signed and further inscribed on the reverse
Jacob’s Ladder itself is the tall white set of steps that have been constructed to link the Gardens to the beach below. This is not, however, the first structure in this location. An access in this area actually dates back to the mid 19th Century when steps were cut into the cliff to give access to the beach below which had been largely inaccessible until then. This developed into a cart track that was used to transport lime (brought in by boat from places such as Branscombe) to the lime kiln which has now been converted into the Tea Rooms. The ongoing cliff erosion caused the path to fall in 1870 but access to the beach had become so popular with the Victorian population by this time that an extremely long ladder was built, like Jacob’s ladder to heaven, hence its name. The steep ladder was not popular though, being difficult to use in the dress of the day, and so a new ladder was constructed in much the same style as the steps of today. The chine with the zig-zag path down to the beach was not created until the 1950’s, the esplanade walk around the base of the cliff being completed a few years later. Jacob's Ladder starts from Connaught Gardens and then zig zags down to the beach. The gardens were named after His Grace, The Duke of Connaught, Queen Victoria’s third son. Although the Duke’s first visit to Sidmouth was not until 1931, the Royal link with Sidmouth continues back over a century earlier when the young Princess Victoria, aged only 6 months, visited with her parents and stayed in what is now the Royal Glen Hotel. It was the Duke himself who formally opened the Gardens on 3rd November 1934 at the age of 84. The plaque marking this grand opening is still clearly visible within the Gardens overlooking the main lawn.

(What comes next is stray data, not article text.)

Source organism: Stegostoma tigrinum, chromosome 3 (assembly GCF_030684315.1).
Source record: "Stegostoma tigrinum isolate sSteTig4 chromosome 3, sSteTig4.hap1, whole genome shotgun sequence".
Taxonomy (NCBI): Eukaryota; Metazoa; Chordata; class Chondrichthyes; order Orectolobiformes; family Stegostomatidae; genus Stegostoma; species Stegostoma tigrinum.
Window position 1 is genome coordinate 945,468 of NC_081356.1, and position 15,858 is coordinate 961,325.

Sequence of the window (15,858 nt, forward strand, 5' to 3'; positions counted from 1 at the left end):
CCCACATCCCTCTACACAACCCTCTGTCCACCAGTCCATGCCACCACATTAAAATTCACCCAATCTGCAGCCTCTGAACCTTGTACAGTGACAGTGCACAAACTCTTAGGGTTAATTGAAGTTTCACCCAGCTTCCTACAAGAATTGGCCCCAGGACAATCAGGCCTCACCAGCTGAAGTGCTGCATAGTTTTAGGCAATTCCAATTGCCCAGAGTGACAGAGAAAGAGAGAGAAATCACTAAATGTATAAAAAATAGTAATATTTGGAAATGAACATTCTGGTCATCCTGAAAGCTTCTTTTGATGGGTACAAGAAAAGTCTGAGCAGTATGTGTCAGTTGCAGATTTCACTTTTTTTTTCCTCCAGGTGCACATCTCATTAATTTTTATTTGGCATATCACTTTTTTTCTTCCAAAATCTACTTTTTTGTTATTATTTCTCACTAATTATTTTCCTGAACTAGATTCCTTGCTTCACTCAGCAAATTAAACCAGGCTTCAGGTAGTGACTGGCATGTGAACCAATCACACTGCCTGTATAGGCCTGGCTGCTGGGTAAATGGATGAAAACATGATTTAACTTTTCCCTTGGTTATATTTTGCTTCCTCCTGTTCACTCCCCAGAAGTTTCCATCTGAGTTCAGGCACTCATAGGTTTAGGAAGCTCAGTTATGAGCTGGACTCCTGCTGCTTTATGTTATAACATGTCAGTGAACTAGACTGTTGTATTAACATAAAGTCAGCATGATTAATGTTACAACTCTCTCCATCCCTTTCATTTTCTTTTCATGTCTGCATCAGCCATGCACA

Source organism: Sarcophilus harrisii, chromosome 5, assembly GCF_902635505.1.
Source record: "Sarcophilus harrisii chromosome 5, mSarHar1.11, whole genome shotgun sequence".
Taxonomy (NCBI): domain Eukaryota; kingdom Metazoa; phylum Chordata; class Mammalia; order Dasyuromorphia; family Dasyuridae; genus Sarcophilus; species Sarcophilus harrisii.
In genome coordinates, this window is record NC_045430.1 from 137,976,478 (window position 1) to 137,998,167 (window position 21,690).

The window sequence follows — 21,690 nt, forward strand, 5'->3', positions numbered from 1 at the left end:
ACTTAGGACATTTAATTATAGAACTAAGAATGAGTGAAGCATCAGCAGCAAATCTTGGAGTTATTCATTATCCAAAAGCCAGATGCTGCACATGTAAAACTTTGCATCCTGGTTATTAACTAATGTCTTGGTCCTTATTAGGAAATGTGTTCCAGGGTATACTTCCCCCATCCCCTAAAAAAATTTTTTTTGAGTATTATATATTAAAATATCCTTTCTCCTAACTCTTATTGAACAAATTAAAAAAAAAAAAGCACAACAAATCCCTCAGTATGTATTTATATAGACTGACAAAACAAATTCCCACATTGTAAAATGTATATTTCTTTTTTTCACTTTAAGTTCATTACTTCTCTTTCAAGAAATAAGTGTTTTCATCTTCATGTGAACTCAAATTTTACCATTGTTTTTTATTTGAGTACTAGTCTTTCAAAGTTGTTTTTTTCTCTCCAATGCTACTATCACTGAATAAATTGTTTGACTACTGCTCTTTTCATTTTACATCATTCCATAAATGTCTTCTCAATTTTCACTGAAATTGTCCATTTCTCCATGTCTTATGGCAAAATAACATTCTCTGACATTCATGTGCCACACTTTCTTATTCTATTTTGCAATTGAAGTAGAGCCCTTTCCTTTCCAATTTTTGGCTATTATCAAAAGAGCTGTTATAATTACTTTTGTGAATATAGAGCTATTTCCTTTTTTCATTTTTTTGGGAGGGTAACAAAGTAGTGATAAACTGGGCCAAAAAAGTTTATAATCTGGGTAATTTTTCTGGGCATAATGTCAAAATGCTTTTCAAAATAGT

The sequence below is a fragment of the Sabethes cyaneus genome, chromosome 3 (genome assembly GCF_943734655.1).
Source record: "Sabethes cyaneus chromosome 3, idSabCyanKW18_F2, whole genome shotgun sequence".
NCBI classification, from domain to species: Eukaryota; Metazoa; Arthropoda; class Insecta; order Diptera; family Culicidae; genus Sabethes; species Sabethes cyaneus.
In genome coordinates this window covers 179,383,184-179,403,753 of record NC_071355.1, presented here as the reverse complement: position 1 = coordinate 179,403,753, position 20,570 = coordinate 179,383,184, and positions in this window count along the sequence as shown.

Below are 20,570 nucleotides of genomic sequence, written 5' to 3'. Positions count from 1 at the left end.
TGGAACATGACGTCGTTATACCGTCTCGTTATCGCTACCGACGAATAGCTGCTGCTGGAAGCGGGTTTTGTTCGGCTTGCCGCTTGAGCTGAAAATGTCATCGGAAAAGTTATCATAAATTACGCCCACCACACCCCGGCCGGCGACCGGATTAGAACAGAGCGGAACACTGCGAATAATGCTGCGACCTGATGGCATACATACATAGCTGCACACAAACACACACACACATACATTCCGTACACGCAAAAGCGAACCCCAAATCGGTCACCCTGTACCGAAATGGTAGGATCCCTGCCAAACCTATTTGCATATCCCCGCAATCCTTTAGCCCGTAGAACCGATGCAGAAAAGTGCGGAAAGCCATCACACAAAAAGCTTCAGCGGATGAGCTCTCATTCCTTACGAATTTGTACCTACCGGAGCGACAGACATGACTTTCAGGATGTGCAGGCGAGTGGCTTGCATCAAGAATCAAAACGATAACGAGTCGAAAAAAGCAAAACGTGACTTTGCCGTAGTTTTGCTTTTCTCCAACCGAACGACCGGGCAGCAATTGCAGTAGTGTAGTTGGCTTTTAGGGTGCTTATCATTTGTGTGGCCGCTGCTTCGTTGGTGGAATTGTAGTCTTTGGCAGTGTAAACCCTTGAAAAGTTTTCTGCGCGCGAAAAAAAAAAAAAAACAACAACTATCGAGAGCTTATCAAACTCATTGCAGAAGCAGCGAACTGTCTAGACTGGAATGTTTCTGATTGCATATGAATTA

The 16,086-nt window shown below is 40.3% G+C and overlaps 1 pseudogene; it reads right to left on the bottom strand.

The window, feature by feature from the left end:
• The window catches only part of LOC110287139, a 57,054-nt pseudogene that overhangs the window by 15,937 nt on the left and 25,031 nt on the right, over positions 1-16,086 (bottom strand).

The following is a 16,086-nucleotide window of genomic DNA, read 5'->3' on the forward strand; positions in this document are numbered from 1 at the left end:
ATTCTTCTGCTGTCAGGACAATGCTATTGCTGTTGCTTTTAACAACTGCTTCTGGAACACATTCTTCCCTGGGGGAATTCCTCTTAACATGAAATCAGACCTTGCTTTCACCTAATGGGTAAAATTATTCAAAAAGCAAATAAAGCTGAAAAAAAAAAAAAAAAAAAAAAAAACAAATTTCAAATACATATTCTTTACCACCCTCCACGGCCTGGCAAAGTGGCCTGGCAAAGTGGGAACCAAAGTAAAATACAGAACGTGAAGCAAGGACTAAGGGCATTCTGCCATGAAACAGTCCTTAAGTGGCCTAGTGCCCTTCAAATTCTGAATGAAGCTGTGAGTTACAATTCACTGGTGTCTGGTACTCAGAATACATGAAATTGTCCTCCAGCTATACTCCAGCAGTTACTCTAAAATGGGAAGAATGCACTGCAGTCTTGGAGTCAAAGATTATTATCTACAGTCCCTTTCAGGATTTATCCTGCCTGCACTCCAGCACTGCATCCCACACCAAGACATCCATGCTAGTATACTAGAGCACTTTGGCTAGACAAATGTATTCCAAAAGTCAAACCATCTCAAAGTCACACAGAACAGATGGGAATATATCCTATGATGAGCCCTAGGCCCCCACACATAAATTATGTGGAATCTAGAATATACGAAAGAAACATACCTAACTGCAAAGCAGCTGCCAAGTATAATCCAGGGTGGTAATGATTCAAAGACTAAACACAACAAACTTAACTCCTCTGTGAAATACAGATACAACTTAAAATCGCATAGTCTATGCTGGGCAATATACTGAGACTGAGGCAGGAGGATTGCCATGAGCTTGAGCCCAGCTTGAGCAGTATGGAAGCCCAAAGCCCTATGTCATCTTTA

Born in Capri in 1839, Horace van Ruith built his career as a professional painter who specialized in portraiture, landscapes and genre scenes in oil and watercolour. He had addresses in Capri, London and Bombay and is best known for his landscape and genre paintings of India and Capri. He visited Bombay sometime between 1879 and 1884 and is known to have established a studio in the city. He painted a number of portraits of local people, especially those engaged in various trades: coolies at work, cotton cleaners, cord makers and street musicians. He often identified his Indian sitters by naming them on the painting as in the present lot. Van Ruith participated in the Colonial and Indian Exhibition of 1886, held in London, where he exhibited a number of these paintings. Queen Victoria's son, the Duke of Connaught, commented of his work, "no man understands the peculiar characteristics of Indian life better than he does and he is a very clever artist." This is evidenced in the present portrait which skilfully captures the innocence of the young sitter. Van Ruith visited India again, probably around 1900, and worked in Baroda at the invitation of His Highness the Gaekwad of Baroda, joining the ranks of other British born artists such as Tilly Kettle, James Wells, Thomas Hickey and Robert Home, who were also working on commissions from various Royal courts in India. Despite his long life and obviously considerable output, van Ruith's pictures are rare today.